Only 11.3 per cent of females purchase their superannuation through a professional adviser, which is a concern given women’s significantly lower super balances, according to new research.
Roy Morgan’s “Single Source” survey revealed that not only do fewer women have superannuation (68.8 per cent) compared to men (73.6 per cent), but the average super balance for females is $133,000, which is only 71.9 per cent of the male average of $185,000.
“There are obviously a number of factors that account for these differences, but getting better advice on such a complex subject would be likely to help,” the survey said.
Roy Morgan industry communications director Norman Morris said currently 80.4 per cent of men and 84.0 per cent of women attained their super through their employer, and therefore without a financial plan or advice on their retirement savings.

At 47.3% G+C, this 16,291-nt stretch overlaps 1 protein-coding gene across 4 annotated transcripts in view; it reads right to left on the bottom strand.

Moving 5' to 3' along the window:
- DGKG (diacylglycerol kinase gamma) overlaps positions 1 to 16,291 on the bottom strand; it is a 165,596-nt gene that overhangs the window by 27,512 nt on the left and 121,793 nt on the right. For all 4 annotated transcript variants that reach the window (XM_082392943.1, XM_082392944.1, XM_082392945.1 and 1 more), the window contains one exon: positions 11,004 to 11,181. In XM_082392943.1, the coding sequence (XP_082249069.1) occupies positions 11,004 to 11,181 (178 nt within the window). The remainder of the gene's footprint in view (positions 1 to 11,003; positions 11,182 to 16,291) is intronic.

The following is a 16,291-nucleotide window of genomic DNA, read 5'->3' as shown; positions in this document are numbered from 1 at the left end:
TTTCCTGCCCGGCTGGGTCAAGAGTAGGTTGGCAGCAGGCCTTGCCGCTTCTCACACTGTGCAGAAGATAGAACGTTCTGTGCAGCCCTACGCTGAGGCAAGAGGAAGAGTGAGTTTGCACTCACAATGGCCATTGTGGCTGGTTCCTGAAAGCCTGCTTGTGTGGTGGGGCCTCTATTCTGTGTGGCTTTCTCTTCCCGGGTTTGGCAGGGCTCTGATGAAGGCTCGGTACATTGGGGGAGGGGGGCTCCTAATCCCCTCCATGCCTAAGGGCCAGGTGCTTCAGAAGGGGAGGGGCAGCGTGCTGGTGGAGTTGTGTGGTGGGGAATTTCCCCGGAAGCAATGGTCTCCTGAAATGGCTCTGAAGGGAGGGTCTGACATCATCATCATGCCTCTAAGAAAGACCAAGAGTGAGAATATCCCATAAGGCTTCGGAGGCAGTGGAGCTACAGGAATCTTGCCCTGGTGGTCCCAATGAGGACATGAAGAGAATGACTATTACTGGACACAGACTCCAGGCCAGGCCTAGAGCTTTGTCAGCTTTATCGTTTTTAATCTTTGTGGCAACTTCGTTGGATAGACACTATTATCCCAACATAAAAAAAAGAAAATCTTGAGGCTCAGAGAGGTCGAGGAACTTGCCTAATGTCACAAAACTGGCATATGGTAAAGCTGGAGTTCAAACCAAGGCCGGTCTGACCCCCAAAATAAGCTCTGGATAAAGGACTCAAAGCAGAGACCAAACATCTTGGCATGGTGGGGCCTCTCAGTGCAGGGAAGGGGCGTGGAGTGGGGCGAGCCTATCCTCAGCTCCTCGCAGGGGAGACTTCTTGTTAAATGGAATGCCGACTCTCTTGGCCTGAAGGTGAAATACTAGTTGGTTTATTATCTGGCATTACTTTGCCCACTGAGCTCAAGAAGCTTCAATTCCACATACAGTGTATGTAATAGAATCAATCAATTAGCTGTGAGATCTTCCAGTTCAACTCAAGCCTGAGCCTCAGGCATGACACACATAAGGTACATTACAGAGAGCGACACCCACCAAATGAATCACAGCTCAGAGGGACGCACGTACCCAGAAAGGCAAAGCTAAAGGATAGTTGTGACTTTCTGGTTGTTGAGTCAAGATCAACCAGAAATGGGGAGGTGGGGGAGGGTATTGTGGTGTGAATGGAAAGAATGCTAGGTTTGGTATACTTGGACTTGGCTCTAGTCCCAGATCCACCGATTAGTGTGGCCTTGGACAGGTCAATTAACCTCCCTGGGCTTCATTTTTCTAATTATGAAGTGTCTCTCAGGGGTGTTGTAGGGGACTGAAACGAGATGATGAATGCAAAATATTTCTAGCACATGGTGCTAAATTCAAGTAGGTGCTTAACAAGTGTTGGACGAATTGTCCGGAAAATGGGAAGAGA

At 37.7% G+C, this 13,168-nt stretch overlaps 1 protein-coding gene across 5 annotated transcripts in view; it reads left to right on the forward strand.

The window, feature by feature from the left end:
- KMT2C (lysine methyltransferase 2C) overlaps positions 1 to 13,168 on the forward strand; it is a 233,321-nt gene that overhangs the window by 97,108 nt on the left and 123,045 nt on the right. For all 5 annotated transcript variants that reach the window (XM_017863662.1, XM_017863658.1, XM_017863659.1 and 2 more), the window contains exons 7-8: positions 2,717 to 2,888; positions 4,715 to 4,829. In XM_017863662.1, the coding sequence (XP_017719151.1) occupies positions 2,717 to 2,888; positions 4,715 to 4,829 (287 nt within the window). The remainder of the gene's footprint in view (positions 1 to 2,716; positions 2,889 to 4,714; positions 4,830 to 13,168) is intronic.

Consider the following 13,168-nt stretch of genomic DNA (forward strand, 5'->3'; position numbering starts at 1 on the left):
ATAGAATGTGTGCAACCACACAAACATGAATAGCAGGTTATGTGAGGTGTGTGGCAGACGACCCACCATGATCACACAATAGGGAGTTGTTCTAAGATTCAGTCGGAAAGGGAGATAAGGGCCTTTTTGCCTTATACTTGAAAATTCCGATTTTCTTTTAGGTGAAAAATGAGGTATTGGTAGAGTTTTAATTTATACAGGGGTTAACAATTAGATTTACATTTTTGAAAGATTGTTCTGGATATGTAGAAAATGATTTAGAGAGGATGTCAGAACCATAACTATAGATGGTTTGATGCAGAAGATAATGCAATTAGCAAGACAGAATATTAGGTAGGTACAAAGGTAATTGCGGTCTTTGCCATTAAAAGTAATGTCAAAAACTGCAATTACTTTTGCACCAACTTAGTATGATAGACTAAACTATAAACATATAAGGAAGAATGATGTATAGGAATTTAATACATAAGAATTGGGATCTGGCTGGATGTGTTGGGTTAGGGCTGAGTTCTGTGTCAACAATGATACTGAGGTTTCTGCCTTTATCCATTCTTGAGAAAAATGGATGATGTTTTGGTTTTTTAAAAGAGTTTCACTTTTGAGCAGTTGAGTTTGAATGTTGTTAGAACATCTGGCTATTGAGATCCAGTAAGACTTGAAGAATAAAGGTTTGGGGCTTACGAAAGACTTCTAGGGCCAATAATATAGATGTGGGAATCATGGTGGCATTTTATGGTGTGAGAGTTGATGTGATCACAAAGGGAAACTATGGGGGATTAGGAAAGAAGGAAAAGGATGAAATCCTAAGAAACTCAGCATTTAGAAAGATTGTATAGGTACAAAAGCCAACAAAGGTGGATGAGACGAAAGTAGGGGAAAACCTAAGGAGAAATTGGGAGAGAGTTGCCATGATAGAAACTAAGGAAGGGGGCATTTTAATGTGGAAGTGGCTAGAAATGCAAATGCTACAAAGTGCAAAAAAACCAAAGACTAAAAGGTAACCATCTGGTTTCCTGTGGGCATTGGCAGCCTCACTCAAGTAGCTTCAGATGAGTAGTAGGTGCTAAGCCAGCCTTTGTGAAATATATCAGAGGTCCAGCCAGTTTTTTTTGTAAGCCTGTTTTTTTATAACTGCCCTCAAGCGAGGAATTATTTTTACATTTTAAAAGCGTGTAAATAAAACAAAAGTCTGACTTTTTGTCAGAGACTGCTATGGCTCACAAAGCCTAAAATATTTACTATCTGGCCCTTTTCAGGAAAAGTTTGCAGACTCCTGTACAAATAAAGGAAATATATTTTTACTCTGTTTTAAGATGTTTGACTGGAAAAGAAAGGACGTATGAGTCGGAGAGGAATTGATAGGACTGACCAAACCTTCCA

“In an area as complex and subject to change as superannuation, professional advice for both males and females has the potential to play a major role in decision-making,” Morris said.
The survey of 50,000 consumers, including over 35,000 with superannuation, showed 5.3 per cent of men and 4.4 per cent of women purchased their super from an independent financial planner. When combined with those using planners/advisers who work for financial institutions, the total using planners/advisers is 9.8 per cent for men and 8.3 per cent for women.
Accountants were the next main professional avenue used for purchasing superannuation, with 3.7 per cent of males and 2.4 per cent of females opting for this route.
This brought the overall use of professionals when purchasing superannuation to 14.4 per cent for men and 11.3 per cent for women.